Wednesday, July 10, 2013

Homemade English Muffins




Up until a few years ago, I hadn’t eaten a freshly made English muffin.  It was partially because it never occurred to me to make them and partially because I was afraid to work with yeast.  Once I started working with yeast, I realized it’s not that complicated.  These English muffins and jam are a perfect hostess gift to show friends you care about them.

Ingredients

Knead the dough for about 7 minutes


Before
After


After rolling the dough in cornmeal

Cooking on the griddle

English Muffins
4 C (18 ounces) bread flour, divided
1 Tbsp. plus 1-1/2 tsp sugar
2 tsp. active dry yeast*
3 Tbsp. butter, melted
1-1/2 C milk, at 110-115 degrees F
1-1/4 tsp. salt
1/2 C. cornmeal, for dusting

In the bowl of a stand mixer, whisk together 3½ cups (15.75 ounces) of the bread flour, sugar and yeast.  Switch to the paddle attachment.  With the mixer on low, slowly beat in the melted butter, followed by the milk to form a soft dough.  Switch to the dough hook attachment, and beat in the salt.  Continue mixing the dough, adding additional bread flour 1 tablespoon at a time until the dough is smooth and just begins to pull away from the sides of the bowl, about 7 minutes on medium-low speed (you may not need to add all of the flour).  At this stage, the dough will be firm yet moist and somewhat sticky.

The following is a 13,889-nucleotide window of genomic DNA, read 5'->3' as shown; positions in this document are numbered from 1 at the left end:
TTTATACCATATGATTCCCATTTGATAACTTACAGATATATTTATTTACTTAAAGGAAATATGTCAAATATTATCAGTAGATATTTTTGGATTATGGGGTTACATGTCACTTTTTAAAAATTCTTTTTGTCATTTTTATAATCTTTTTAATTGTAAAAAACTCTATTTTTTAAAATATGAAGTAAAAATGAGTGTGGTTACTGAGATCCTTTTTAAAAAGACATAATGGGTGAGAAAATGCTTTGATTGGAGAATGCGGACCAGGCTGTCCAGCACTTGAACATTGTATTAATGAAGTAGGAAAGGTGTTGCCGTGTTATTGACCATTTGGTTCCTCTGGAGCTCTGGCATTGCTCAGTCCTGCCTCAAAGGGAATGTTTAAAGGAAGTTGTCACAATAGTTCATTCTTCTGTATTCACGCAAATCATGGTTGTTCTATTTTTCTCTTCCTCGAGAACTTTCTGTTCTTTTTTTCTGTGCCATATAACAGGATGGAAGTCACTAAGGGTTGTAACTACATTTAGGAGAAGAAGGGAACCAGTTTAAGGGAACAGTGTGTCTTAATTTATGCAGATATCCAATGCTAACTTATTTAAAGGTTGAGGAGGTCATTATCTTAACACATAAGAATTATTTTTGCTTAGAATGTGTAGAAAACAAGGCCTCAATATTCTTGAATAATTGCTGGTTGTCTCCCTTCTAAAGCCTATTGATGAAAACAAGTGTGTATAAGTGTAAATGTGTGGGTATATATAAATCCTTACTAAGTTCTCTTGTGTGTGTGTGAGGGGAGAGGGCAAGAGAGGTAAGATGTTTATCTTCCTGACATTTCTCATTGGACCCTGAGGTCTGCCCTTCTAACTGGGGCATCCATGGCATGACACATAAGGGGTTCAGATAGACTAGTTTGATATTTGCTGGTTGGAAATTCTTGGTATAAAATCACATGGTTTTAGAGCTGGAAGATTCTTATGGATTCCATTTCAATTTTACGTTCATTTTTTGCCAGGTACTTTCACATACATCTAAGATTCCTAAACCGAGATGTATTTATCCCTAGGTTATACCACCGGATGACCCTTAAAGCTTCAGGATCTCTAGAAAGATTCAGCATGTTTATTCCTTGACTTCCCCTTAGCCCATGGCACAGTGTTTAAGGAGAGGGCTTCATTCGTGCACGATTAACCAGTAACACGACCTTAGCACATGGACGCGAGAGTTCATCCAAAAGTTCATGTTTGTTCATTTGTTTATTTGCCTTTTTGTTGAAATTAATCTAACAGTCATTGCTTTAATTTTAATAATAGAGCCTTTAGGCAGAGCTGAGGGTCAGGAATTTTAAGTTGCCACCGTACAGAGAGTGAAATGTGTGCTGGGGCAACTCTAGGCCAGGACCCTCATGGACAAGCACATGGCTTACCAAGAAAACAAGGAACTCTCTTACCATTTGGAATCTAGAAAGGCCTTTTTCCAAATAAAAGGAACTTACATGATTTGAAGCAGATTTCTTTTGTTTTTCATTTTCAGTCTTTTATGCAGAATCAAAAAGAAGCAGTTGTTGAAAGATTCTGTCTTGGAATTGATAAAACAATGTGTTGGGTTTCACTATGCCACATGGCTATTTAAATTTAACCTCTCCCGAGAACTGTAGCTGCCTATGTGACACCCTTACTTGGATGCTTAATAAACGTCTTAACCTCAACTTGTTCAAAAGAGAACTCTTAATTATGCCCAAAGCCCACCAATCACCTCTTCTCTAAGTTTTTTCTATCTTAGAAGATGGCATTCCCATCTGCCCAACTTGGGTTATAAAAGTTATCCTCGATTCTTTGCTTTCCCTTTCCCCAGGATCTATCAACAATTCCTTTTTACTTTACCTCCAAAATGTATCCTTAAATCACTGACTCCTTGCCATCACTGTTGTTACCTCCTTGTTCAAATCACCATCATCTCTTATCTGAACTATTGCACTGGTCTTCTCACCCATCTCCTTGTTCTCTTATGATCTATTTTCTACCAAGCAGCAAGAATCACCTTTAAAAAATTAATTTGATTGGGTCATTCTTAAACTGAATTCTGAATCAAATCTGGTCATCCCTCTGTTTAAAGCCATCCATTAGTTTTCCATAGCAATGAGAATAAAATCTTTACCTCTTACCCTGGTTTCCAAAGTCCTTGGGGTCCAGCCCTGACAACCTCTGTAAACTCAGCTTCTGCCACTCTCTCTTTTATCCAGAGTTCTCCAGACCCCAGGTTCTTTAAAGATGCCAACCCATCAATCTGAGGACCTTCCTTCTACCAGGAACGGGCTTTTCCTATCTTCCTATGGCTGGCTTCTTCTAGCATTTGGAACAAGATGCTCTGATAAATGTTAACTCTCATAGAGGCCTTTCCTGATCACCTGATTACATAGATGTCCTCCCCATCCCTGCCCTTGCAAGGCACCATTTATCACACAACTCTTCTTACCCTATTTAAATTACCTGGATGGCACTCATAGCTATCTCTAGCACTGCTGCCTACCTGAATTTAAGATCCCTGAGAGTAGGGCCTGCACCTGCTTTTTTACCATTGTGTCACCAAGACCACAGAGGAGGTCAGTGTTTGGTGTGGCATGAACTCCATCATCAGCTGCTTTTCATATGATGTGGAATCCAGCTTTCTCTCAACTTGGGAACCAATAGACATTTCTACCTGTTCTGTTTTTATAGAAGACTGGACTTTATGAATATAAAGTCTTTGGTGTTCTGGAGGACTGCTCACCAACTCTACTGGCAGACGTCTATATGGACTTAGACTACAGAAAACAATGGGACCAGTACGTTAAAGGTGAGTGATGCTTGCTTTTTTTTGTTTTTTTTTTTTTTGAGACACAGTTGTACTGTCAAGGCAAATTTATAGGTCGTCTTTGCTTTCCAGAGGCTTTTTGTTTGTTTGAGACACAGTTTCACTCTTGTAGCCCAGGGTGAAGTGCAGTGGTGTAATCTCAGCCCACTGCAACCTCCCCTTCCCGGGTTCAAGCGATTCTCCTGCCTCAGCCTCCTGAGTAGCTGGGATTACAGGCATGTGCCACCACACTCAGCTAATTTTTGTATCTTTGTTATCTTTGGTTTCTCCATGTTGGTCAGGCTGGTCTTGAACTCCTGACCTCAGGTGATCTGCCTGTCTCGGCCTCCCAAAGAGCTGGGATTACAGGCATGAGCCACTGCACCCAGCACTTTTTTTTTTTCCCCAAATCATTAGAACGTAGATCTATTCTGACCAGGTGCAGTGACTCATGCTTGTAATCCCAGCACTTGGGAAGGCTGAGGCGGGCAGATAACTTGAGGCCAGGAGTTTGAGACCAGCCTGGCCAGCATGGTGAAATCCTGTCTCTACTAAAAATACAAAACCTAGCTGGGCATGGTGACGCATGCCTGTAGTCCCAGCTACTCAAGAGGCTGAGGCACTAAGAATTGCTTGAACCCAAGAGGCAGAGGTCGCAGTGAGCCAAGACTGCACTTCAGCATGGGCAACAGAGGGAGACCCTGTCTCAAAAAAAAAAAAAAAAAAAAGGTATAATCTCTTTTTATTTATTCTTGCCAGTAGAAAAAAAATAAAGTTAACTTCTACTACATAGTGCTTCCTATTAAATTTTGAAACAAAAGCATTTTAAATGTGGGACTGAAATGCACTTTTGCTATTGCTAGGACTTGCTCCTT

Turn the dough out into a lightly oiled large bowl. Cover the bowl with plastic wrap and refrigerate overnight (this slows the proofing process and allows the flavors to develop).  About 2 hours before cooking, remove the dough from the refrigerator, punch it down and set it aside to come to room temperature.  Place the cornmeal in a medium bowl. Using greased hands, divide the dough into 12 even portions, about 2¾ ounces each. Gently form each portion into a ball, and roll the balls in the cornmeal to lightly coat on all sides. Working with one ball at a time, flatten each ball into a disk about 3½ inches in diameter and one-half-inch thick. (If the dough starts to spring back, set it aside and move onto the next ball to give the dough time to relax). Place the disks on a lightly greased parchment-lined baking sheet.
Preheat the oven to 350 degrees F
Place the sheet in a warm place until the disks are puffed and risen to about 1½ times their original height (watch that the disks do not over-proof or they will flatten as they bake), 15 to 30 minutes.  Heat a griddle or cast iron skillet over medium-low heat (don't heat the griddle too hot, or the muffins will brown before they are fully cooked inside).  Very lightly grease the griddle, then gently place the muffins on the griddle, leaving a little space between each so you have enough room to check and flip them as needed.  Brown the muffins on both sides, and place on a baking sheet.  Bake the muffins for 10-15 minutes or until firm.

*Though the recipe originally called for instant yeast (not easily available) or rapid rise yeast, I thought the English muffins had too much of a yeast flavor so I switched to active dry yeast with a better result



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